in: News & Features

November 12, 2015

Taking On Ruehr’s Cassandra

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Elena Ruehr (file photo)

Elena Ruehr (file photo)

Capella Clausura is nothing if not ambitious. Elena Ruehr (composer) and Gretchen Henderson (poet/librettist) wrote their Cassandra in the Temples, (described variously as a poetic opera and a choral opera) for performance by the hip New York-based vocal ensemble Room Full of Teeth. The “Teeth” premiered it at M.I.T. almost exactly a year ago. While Capella Clausura’s Director Amelia LeClair did not hear that performance, she did hear Ruehr’s Eve, performed by The Cantata Singers BMInt review here]. That powerful experience moved LeClair to approach Ruehr about a work for Capella Clausura. Ruehr seized the opportunity to suggest another performance of Cassandra, this one with staging so that the opera could be performed with the multiplicity of media that defines the genre.

CC will also feature Aaron Copland and Rebecca Clarke works at Lindsay Chapel in Boston’s Back Bay on Saturday night, and at Eliot Church in Newton on Sunday afternoon. Information here.

I couldn’t think of any operas that are comparable to Cassandra as I sat in on a rehearsal last Saturday. The poetry is sometimes ethereal and abstract, often profound, but without much of a conventional narrative. But there is a drive and energy to the work, at times powered by the intricacy of the musical language and at other times by its simplicity. Despite a sound-palette rich with dissonance, the overall framework is tonal, and passages of octave singing or unisons anchor the music and add a memorable quality. Henderson’s libretto itself, with its visual aspects of poésie concrète, already offers a multi-media experience (the audience will receive a full libretto in their program). The music adds further artistic dimensions, and with the staging (by DeAnna Pellechia) and costumes (by Cheryl Hayden), the result is sure to be a thought-provoking and richly layered experience.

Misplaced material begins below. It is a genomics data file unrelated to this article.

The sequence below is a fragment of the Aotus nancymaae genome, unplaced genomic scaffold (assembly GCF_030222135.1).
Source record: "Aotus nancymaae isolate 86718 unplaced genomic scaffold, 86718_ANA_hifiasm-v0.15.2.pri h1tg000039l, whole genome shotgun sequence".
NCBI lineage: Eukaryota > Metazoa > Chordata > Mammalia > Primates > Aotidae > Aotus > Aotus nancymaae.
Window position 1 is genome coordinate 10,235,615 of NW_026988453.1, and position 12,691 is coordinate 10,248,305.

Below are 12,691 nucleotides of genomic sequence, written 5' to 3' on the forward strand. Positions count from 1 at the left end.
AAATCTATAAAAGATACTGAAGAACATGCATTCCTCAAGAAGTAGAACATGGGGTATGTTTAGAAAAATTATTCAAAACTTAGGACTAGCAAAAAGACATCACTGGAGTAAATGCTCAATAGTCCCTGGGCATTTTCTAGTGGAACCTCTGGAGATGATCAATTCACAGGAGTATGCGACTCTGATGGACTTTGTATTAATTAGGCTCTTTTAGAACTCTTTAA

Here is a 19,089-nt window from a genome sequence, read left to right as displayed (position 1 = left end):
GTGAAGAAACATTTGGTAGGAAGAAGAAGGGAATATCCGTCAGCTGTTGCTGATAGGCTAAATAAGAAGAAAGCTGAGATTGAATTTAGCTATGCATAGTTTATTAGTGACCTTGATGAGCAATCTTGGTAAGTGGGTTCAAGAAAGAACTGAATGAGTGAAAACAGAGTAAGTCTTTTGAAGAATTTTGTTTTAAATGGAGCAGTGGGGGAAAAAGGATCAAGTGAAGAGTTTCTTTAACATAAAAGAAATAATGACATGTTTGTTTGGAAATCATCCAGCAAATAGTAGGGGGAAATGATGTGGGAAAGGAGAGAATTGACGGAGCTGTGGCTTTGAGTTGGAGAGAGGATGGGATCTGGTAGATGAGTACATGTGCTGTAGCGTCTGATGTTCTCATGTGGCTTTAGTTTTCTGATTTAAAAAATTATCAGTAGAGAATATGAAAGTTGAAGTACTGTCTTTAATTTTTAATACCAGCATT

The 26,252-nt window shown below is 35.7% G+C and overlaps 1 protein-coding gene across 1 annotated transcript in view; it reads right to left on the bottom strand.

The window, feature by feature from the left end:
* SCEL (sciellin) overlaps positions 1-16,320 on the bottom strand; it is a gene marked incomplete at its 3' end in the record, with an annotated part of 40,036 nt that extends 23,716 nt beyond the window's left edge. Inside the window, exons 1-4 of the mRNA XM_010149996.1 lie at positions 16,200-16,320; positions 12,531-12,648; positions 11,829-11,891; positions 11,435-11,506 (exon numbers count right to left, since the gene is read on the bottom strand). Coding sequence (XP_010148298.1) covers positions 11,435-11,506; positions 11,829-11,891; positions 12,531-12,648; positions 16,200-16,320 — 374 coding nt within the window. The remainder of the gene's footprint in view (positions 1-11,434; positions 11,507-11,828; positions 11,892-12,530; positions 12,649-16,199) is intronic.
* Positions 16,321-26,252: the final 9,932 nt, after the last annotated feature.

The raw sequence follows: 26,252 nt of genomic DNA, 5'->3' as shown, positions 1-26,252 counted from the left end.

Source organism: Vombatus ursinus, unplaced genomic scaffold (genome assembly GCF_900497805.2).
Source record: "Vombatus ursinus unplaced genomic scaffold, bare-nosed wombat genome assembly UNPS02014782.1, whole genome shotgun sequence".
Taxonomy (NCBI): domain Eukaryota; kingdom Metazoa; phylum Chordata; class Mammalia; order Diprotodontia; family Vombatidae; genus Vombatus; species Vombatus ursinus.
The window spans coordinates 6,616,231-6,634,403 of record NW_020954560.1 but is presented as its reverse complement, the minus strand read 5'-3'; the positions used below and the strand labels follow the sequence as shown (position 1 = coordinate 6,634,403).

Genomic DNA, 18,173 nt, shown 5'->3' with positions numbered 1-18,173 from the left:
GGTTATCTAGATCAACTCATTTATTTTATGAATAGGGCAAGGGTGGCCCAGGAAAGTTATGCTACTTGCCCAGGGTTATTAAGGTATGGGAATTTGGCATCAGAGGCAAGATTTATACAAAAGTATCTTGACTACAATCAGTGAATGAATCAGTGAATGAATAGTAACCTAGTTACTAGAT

Take one example near the end of the opera: the chorus “Sing We Home.” Henderson (in her preface, she compares it to yogic, meditative chanting practices) spins the phrase in a spiral and Ruehr’s music does the same, creating a twisting column of overlapping and precisely interlocking motives. It suggests (perhaps) an elaborate ornate Greek column, or an abracadabra-esque incantation, evoking magical charms, blessing the journey.

While sometimes (as in “Sing We Home”) the music is architectural in structure, other passages are a more transparent. Also the layering of meanings evokes (and perhaps draws from) many ancient (or at least very old) musical techniques, resonating from 13th century motet, conductus, etc. Another antique resonance is heard in a sinuous solo vocal line (sung by Cassandra) with rich ornamentation, slides and inflection, like some exotic middle-eastern chanting or plaintive some.   This melody drifts over a backdrop of floating drones.

LeClair has assembled a brilliant and charismatic group of singers, featuring Adriana Repetto as Cassandra. Repetto’s voice is luscious, full, and warm, while Eric Perry (as Apollo) has more of the clarity of an early music singer, although replete with dramatic power and intensity.

Eric Perry as Apollo and Adriana Repetto as Cassandra

Eric Perry as Apollo and Adriana Repetto as Cassandra

Cassandra offers layers of meanings, and many possible metaphorical interpretations – one of which is the environmental lesson. Are those who refuse to listen to the Cassandras of climate change going to sway until Troy/civilization is destroyed? In a week when the President announced rejecting plans to build the Keystone XL Pipeline (although large sections of the pipeline are already completed and in use), and investigations were launched into Exxon Mobil having lied about the dangers of climate change, that interpretation has a timely impact.

Choral works drawing on themes of Greek antiquity—including Byzantine chants by the 9th-century abbess Kassia, and Rebecca Clarke’s soaring and transcendent “Chorus from Shelly’s Hellas” for five-part women’s chorus will also be featured on the thematically consistent program. One of my favorite works by Clarke, it’s also one of her many works un-performed in her lifetime, and we are not even sure when or why she wrote it. Two early works by Aaron Copland invoking antiquity through their settings of biblical texts will compete the concerts.

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